More generally, for any utility functions and any distribution of prior beliefs about values unknown to one of the agents, there is always an information-revealing equilibrium in a multidimensional problem; this is true even if the agent with private information wants to increase the other agent’s estimate of one dimension and decrease his estimate of a second dimension. Both agents are strictly better off if the information-revealer has strictly quasiconvex utility. The intuition is simply that influential communication will spread out the decision maker’s estimates of each dimension, and quasiconvexity ensures that this spread is better for the communicator.

Beyond the salesman example, this logic explains a number of other phenomena. If a jury requires unanimity, and half the voters will say “guilty” only if they think the crime actually happened, and half the voters will say “guilty” only if they think the criminal was immoral, then a defense lawyer can (credibly!) spend time discussing only one of culpability or morality. If the lawyer discusses morality, then all jurors will think the potential criminal more likely to have committed the crime, but they will also all consider him more moral; since only one juror needs to vote “innocent”, this spread is good for the defense attorney. Applications to auctions and advertising are also found in the paper – this might be the rare paper that gets to AER on the strength of its examples alone.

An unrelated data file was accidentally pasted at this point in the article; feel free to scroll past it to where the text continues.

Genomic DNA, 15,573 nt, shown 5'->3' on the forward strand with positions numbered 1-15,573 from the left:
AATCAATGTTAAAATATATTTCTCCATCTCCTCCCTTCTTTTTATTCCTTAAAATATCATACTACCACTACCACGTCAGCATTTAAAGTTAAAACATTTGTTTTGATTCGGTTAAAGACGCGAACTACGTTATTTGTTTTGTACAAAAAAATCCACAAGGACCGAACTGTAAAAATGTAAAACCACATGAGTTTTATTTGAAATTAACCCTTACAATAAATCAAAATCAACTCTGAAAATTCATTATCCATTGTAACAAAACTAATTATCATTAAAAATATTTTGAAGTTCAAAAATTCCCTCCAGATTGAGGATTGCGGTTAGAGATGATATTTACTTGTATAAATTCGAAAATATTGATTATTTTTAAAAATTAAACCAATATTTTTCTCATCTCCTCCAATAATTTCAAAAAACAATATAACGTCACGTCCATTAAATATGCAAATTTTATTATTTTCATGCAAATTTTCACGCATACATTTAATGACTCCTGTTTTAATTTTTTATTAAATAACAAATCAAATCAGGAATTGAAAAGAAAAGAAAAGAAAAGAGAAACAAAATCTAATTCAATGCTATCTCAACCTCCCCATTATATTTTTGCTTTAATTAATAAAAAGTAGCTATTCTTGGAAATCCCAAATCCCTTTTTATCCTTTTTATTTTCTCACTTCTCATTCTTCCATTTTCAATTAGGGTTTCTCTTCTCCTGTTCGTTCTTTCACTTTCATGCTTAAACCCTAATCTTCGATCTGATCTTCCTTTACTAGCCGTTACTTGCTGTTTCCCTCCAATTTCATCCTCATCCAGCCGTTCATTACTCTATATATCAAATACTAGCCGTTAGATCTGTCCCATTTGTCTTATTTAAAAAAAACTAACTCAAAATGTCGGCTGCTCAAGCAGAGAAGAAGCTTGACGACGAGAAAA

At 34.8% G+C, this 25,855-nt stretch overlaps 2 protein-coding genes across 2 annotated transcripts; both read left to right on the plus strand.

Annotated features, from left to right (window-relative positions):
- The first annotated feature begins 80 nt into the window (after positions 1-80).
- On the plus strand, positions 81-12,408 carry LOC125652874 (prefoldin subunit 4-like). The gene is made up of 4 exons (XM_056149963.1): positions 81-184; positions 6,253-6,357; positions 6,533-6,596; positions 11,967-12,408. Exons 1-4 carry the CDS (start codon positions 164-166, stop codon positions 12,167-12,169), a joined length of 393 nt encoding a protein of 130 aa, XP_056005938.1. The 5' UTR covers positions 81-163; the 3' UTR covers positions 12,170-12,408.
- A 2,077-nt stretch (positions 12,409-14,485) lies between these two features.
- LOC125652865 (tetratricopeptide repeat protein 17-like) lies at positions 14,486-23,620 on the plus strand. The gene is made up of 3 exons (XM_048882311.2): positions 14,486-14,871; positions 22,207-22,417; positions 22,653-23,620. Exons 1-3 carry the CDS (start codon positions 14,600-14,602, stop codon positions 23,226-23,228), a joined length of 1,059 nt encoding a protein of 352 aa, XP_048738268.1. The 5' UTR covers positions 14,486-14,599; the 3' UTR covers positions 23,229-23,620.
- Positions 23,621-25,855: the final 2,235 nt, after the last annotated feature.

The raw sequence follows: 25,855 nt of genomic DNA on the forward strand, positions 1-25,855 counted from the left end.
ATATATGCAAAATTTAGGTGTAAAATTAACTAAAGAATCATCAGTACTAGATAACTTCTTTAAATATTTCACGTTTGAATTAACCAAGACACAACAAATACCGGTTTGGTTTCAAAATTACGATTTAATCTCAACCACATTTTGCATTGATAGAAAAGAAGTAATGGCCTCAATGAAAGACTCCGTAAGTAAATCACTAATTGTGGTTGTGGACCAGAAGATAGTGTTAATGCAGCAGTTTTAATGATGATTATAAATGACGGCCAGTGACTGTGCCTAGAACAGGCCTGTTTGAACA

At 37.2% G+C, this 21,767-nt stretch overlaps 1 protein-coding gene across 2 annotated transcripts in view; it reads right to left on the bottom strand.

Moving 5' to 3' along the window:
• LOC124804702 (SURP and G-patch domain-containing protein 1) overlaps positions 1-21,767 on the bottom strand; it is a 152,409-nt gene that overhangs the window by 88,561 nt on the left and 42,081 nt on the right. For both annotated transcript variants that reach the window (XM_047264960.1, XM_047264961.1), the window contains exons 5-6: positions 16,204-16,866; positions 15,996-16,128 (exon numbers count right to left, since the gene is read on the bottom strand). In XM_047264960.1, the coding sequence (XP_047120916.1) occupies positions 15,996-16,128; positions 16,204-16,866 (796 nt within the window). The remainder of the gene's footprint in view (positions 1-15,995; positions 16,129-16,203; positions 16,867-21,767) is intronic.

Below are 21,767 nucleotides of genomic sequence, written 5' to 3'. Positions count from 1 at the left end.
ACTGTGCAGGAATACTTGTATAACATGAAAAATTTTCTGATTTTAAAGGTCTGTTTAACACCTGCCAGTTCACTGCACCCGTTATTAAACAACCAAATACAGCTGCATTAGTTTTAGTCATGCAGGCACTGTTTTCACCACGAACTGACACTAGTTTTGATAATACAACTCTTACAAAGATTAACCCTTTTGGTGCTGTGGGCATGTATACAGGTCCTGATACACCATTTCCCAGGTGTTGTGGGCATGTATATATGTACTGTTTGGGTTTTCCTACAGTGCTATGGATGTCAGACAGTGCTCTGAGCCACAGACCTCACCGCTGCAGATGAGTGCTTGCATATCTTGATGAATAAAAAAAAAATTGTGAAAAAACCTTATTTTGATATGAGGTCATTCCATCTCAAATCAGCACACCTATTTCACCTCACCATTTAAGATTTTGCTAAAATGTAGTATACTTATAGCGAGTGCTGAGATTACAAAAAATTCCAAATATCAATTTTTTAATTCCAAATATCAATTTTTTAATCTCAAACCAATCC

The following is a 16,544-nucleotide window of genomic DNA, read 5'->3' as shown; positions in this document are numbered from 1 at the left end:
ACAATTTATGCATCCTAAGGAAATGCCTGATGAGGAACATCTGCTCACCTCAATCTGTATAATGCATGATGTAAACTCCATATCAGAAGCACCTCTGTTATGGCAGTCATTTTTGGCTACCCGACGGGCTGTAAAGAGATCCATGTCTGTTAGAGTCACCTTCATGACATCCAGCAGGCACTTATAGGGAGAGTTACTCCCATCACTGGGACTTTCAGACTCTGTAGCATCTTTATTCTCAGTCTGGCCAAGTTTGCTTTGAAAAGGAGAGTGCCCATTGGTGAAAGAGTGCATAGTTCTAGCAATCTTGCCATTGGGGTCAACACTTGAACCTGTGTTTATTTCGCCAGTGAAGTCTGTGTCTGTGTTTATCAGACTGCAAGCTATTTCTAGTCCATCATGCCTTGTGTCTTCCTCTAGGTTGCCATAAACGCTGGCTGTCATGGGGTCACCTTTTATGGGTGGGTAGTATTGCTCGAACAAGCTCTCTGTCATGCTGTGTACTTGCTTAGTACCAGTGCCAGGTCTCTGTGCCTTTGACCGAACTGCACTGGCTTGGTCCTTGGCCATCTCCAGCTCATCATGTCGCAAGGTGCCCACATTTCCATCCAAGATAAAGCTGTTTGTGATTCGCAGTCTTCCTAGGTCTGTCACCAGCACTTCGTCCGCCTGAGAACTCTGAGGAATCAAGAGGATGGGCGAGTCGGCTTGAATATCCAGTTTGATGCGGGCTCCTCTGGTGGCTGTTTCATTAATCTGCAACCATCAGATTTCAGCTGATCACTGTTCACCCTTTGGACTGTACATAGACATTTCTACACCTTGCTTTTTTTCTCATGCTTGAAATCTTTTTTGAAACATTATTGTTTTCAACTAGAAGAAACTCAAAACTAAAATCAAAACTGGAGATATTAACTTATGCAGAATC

http://www.bus.indiana.edu/riharbau/PersuasionByCheapTalk.pdf (final version, published in December 2010 AER)

“All-Pay Contests,” R. Siegel (2009)

Everybody knows the famous all-pay auction, where the highest bidder wins the prize but everbody pays, or perhaps the highest M bidders all win M prizes. Political lobbying is the classic example. But many real-life situations do not involve bids, but rather involve cost functions for each player. Lobbying firm A may be able to generate some interest among politicians without exerting any effort at all, whereas lobbying firm B may have to expend significant resources to generate any interest.

Siegel models this as an “all-pay” contest. Bidders have complete information; everyone knows everyone else’s valuations and cost structures. There are N bidders and M identical prizes, and each bidder has a value from winning a prize of v(i). Each bidder’s strategy involves selecting a “score” s with a cost c(s) which may be different for different players, and which is not necessarily differentiable. There turns out to be a very nice Nash equilibrium in this game. Let the “reach” of a player be the s which represents the final time that v(i)-c(s) is positive; an assumption on the cost function ensures that bidding infinity is never optimal. Order the players by their reach. Let the reach of the M+1th player be the “threshold”. Let the “power” of a player be v(i)-c(s) when s is precisely the threshold; the M+1th player will have power of zero.